Health Care Marketing Essay
Health Care Marketing
The United States spends more than $4.2 billion annually as a resource to market in the direction of health care consumers. Advertisements consist of pharmaceuticals, alternative medicine, and in many cases, lawsuits as a result of alleged bad drugs. The two forms of marketing are direct to consumer advertising (DTCA) of medicines to treat a disease or illness, and direct advertisements reaching a more diverse populace of health care consumers requiring medication. Through the practice of print advertisements, television announcements, radio commercials, the far-reaching side effect of health care marketing is fast becoming an epidemic.
My Opinion on Current Health Care Marketing Techniques
While my opinion on health care is apparent, I also realize the ever-changing atmosphere and understand that with change come additional responsibilities. From first-hand accounts and voice-to-voice with family in the health care arena, I am doubtful that all possible improvements have been implemented. It is my desire to see a more established forefront to the real problems in health care. We have great potential in this country to improve the processes and services available to health care consumers.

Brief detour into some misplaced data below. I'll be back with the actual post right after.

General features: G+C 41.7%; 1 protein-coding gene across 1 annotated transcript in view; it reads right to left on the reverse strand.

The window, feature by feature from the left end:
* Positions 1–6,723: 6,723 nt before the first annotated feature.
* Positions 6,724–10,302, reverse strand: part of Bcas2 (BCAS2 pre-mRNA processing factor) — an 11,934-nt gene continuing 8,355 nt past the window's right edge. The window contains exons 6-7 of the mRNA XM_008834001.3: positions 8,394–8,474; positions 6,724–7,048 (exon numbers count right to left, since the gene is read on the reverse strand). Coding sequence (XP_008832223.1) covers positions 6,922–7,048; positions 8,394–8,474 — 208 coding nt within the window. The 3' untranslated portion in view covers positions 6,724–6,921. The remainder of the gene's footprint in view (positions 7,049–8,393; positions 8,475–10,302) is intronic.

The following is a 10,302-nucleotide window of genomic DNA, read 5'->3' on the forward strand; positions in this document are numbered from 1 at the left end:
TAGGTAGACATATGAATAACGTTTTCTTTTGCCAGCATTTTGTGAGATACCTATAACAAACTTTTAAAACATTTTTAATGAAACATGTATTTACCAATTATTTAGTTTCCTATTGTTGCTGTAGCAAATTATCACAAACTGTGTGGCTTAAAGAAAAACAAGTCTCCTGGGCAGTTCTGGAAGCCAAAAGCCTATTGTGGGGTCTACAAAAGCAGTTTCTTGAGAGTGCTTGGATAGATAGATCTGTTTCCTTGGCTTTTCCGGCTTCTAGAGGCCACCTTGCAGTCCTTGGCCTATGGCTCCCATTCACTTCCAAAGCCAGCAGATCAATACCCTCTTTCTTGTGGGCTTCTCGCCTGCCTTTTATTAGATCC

How I feel Current Marketing Techniques Are Affecting Consumers?
Marketing techniques, in my opinion, often overstep the boundary of ethical behavior; more particularly regarding the use of pharmaceutical marketing techniques. I often wonder about the validity of claims made on behalf of pharmaceutical companies, providing vast amounts of information to an unrecognized audience.
“A recent content analysis of 38 television commercials concluded that the emotional appeal overshadowed factual information about the drug: only 26% of commercials provided information about the causes of or risk factors for disease, and 19% suggested lifestyle changes as adjunctive treatments” Pharmaceutical Industry Profile 2007. This information has aided in forming an opinion about how techniques are often over-extended to reach a more diverse population, often with disregard to how this information is perceived by the audience.
I am grateful for the opportunity to participate in this course. My hopes are to expand my understanding of the processes of health care marketing, learning all the facets of techniques, capabilities, and social responsibilities.
Pharmaceutical Research and Manufacturers of America. Pharmaceutical Industry Profile 2007. Washington, DC: PhRMA, 2007.